Though power pop (a.k.a. “the skinny-tie era”) was the rage in New York and Los Angeles for only a brief time at the start of the ’80s, that style of melodic rock has survived in the Midwest for two decades thanks to practitioners such as Cheap Trick, the Raspberries, Shoes and the Romantics.
The band next poised to pop till they drop is Chicago’s Material Issue, whose major-label debut has just been released by Mercury.
Material Issue will celebrate the release of “International Pop Overthrow” with a concert at 10 p.m. tomorrow at the Cubby Bear, 1059 W. Addison. For tickets, $6, call (312) 327-1662.
“I feel like we’re on a mission,” singer-guitarist-songwriter Jim Ellison says. “Pop music is no longer trendy or cool, but it’s what we love, so we want to throw it in people’s faces.”
The LP’s title track, in which Ellison affects an English accent and the band powers ahead like the Buzzcocks, reveals the essence of Material Issue. Though the songs may sound tuneful and harmonious, the sentiments are often bitter and sarcastic.
This is a band that hasn’t forgotten the attitude of punk rock, but plays too well to sacrifice its music to the raw atmosphere of graffiti-covered punk dungeons. When Ellison sings “All these other boys/they’re just making noise/ they don’t know rock ‘n’ roll/they just need someone to have their picture taken with,” he sounds like he’s indicting almost every form of rock, from heavy metal to power ballads.
What inspired “International Pop Overthrow,” however, were the various art rock bands with whom Material Issue has been billed during the last four years of touring.
“We take our music seriously and work hard at it, so it really gets to us when we see some band banging on pots and pans and acting weird and artsy,” Ellison says. “It’s only natural to want to be in a band, and if I wasn’t musically inclined, I’d probably do the same thing.”
Ironically, one of Material Issue’s earliest supporters was Chicago’s reigning avant-gardener Steve Albini, whose Big Black sold tens of thousands of records that sound like they were left in the sun too long.
When Albini reviewed Material Issue’s self-titled, self-distributed 1986 EP in Matter magazine, he favorably compared them to Shoes, from Zion. “That was the first time we’d heard of Shoes,” bassist Ted Ansani says.
Ellison went out and bought a Shoes album and became an instant fan. When he heard that Jeff Murphy of Shoes had a recording studio in Zion and was available to produce, he booked about two weeks of studio time and Material Issue set out to make a demo.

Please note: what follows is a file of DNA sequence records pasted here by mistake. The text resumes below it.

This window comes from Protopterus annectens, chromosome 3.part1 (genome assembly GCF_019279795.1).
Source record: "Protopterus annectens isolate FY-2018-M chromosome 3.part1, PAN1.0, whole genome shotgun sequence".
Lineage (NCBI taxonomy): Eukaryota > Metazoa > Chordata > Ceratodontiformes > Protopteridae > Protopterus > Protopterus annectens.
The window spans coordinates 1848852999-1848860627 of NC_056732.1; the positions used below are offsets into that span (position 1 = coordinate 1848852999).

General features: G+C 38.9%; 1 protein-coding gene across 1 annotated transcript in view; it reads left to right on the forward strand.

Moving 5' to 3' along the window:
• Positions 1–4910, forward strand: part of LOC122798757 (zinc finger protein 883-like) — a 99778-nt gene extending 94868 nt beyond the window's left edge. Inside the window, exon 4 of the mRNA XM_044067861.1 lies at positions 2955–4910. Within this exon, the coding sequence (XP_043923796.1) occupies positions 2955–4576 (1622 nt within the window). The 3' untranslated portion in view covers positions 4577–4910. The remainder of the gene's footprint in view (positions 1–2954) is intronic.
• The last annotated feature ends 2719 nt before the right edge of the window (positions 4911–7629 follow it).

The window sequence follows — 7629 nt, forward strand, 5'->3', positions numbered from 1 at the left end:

Mercury A & R man Bob Skoros heard the tape and flipped. When he saw the band perform, he offered a deal, but the band didn’t sign right away.
“It was too quick,” Ellison says. “We wanted to see if any other record companies were interested.”
It turns out several major labels also loved the tape, and a bidding skirmish occurred. Eventually, the band members did sign with Skoros and Mercury, but they received a much better deal than if they had jumped at the first offer.
Material Issue was ready to go back and re-record its material, but Mercury said not to bother: the demo was good enough to be the album. “We made that record so fast and so cheap that it probably cost more to print the cassette covers than we spent recording the whole album,” Ellison says.
He credits Murphy for running the sessions so smoothly. “It was great to be produced by the person who not only owns the studio, but built it,” Ellison says. “Whenever there was any kind of equipment problem, Jeff had it fixed before you could even get a Coke.”
If its beginnings are any indication, Material Issue is a band that likes to get things done quickly. Ellison met bassist Ted Ansani at Columbia College, where they both went to school. They placed an ad looking for a drummer and met Mike Zelenko.
“Jim called me on the Fourth of July (in 1985) and asked if I could come over and audition that day,” Zelenko says. “We were having a family barbecue so I tried to put it off for a day or two, but Jim made it clear it had to be that day.
“After a couple songs, Jim looked at Ted and, right in front of me, said, `Well, is he in?’ We had a first rehearsal the next day, and the day after that we had our first gig.”
Ellison adds that the years of writing, rehearsals and touring were necessary before the band could make “International Pop Overthrow.”
“Our intention was to make an album where every song sounded like a hit single to us,” he says. Indeed, with the LP’s proliferation of titles containing girls’ names (“Valerie Loves Me,” “Diane” and “Renee Remains the Same” are the first three cuts), Material Issue wears its pop heritage proudly.
While the music world goes gaga over house, rap, synth-rock, Sonic Youth and all those hippie dance bands from Manchester, England, Material Issue stands by its unhip and outdated form of choice.
“It’s all about songs,” Ellison says. “A good song will always transcend the flavor-of-the-month club.”
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